Targeting South Side Crime
Police department is increasing foot and and squad car patrols to combat summer crime on South Side.
South Side residents who attended a recent public safety meeting learned that the Milwaukee Police Department is going to increase foot and squad car patrols to help combat summer crime.
MPD statistics show crime in the district typically increases in the summer. (See graphic, below.)
Most community members who spoke at the meeting directed their comments to police officials. They asked for an increased police presence on side streets and a greater focus on community-based information gathering.
SOC Vice President Jason Cleereman said the purpose of the meeting, held at Luz del Mundo Family Services, 1570 W. Greenfield Ave., was to give law enforcement officials a better idea of public safety issues that residents are seeing.
Attendees had a short list of grievances, many of them centering on vandalism and small property damage. Some said that they felt calls concerning vandalism to automobiles or property were ignored or not taken seriously.
According to Stein, the department prioritizes calls based on whether there is a potential risk of physical violence. For example, vandalism takes lower priority than abuse.
“We do want to be there and we will be there as soon as we can,” he said.
Cleereman urged citizens to check the progress of cases that they reported and to log everything they discuss over the phone with officers. He noted that the most successful way to prevent crime is to implement a neighborhood watch.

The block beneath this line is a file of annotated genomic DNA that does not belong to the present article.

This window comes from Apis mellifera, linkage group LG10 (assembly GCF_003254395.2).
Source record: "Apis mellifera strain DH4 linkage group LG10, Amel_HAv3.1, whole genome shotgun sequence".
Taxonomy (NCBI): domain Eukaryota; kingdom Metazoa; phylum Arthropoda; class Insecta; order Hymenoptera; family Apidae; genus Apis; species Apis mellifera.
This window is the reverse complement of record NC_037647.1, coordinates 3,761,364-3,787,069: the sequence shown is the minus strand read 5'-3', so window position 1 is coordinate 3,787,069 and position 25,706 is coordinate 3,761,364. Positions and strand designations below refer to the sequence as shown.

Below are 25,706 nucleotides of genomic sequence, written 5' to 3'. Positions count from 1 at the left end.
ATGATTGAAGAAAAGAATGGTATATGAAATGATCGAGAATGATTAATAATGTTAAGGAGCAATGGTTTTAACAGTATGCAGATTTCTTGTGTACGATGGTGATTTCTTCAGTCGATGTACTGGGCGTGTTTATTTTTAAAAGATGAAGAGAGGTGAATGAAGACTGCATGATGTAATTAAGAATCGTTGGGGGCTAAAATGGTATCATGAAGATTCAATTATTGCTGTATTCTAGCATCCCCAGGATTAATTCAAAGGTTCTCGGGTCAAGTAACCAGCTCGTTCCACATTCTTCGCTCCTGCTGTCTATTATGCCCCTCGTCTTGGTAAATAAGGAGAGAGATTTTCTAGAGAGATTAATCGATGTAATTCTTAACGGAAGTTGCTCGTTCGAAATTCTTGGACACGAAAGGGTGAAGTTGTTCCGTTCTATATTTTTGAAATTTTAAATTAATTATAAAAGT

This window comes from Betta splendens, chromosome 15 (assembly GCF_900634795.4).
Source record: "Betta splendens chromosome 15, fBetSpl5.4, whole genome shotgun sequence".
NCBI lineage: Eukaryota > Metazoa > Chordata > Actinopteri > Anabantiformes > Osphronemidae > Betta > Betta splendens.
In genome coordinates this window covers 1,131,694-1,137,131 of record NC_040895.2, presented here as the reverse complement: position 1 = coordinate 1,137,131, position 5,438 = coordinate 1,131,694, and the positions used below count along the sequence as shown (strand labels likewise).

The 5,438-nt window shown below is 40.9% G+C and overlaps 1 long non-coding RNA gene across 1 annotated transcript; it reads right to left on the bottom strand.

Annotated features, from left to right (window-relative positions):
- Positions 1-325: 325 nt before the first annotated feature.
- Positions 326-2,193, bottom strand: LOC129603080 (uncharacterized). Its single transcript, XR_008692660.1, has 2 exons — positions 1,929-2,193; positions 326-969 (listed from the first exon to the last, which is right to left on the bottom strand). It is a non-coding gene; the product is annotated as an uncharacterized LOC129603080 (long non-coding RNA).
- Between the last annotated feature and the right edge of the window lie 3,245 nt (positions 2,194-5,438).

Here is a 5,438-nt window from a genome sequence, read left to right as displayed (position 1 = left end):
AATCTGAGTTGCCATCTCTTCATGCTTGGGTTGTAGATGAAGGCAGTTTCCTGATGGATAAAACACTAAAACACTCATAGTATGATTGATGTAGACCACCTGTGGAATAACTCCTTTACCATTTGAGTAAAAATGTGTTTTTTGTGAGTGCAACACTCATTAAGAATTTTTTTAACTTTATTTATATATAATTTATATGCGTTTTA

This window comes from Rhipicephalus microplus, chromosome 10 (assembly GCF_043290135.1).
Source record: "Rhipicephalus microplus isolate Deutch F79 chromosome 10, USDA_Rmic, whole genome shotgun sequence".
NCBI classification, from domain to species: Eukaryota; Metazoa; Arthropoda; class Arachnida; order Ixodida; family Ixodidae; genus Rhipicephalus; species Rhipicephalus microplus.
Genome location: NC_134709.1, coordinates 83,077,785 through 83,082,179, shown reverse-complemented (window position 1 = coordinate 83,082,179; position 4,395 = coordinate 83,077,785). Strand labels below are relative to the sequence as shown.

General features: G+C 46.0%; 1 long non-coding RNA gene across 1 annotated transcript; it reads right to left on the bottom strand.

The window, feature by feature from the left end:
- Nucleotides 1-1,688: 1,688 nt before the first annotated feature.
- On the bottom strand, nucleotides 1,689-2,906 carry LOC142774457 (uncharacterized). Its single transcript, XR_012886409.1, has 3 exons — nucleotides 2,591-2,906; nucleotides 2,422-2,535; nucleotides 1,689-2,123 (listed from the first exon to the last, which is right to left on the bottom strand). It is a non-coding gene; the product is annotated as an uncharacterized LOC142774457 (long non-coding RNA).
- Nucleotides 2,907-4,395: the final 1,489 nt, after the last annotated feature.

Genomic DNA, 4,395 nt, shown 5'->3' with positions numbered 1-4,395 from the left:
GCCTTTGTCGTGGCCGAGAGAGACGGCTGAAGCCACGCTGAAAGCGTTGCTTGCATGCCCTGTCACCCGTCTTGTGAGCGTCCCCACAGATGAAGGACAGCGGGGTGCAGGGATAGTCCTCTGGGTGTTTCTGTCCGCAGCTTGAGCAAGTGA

Milwaukee County District Attorney John Chisholm, Chief Judge Jeffrey Kremers of the Milwaukee County Circuit Court, Sgt. Mark Krowski of the Milwaukee Police Department and Toby Weburg, a Milwaukee County sheriff deputy, also sat on the panel.
Kremers said that the court system is working to reduce the amount of time officers are in courtrooms, so they can spend more time on the street, adding that he always hears a mix of praise and complaints for the police department at community meetings.
SOC Executive Director Steve Fendt pointed out that the meeting was not only for the community; it was also for the public officials.
“We want the 2nd District police officers to remember these faces, the concerns they hear, before the next time they put on the uniform and go out to patrol,” Fendt said. “To best serve the community, they have to be in touch with the community.”
This story was originally published by Milwaukee Neighborhood News Service, where you can find other stories reporting on fifteen city neighborhoods in Milwaukee.